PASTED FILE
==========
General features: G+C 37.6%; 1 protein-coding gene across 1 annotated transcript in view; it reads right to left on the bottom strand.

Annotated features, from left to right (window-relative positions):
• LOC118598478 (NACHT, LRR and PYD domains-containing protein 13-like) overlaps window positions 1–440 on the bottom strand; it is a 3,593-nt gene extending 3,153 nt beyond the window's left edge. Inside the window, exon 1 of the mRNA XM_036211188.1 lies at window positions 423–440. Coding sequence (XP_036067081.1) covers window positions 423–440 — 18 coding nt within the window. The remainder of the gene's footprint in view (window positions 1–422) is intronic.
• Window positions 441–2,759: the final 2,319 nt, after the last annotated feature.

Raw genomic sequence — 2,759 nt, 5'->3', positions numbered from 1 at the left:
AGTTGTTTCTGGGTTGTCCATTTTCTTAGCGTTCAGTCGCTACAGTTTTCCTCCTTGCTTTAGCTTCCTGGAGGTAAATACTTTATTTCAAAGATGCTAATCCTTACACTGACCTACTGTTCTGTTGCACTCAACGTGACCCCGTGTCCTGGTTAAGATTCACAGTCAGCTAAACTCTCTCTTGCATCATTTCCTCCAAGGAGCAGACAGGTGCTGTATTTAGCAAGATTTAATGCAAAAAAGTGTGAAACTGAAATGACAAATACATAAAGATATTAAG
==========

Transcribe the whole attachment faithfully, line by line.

General features: G+C 37.6%; 1 protein-coding gene across 1 annotated transcript in view; it reads right to left on the bottom strand.

Annotated features, from left to right (window-relative positions):
• LOC118598478 (NACHT, LRR and PYD domains-containing protein 13-like) overlaps window positions 1–440 on the bottom strand; it is a 3,593-nt gene extending 3,153 nt beyond the window's left edge. Inside the window, exon 1 of the mRNA XM_036211188.1 lies at window positions 423–440. Coding sequence (XP_036067081.1) covers window positions 423–440 — 18 coding nt within the window. The remainder of the gene's footprint in view (window positions 1–422) is intronic.
• Window positions 441–2,759: the final 2,319 nt, after the last annotated feature.

Raw genomic sequence — 2,759 nt, 5'->3', positions numbered from 1 at the left:
AGTTGTTTCTGGGTTGTCCATTTTCTTAGCGTTCAGTCGCTACAGTTTTCCTCCTTGCTTTAGCTTCCTGGAGGTAAATACTTTATTTCAAAGATGCTAATCCTTACACTGACCTACTGTTCTGTTGCACTCAACGTGACCCCGTGTCCTGGTTAAGATTCACAGTCAGCTAAACTCTCTCTTGCATCATTTCCTCCAAGGAGCAGACAGGTGCTGTATTTAGCAAGATTTAATGCAAAAAAGTGTGAAACTGAAATGACAAATACATAAAGATATTAAG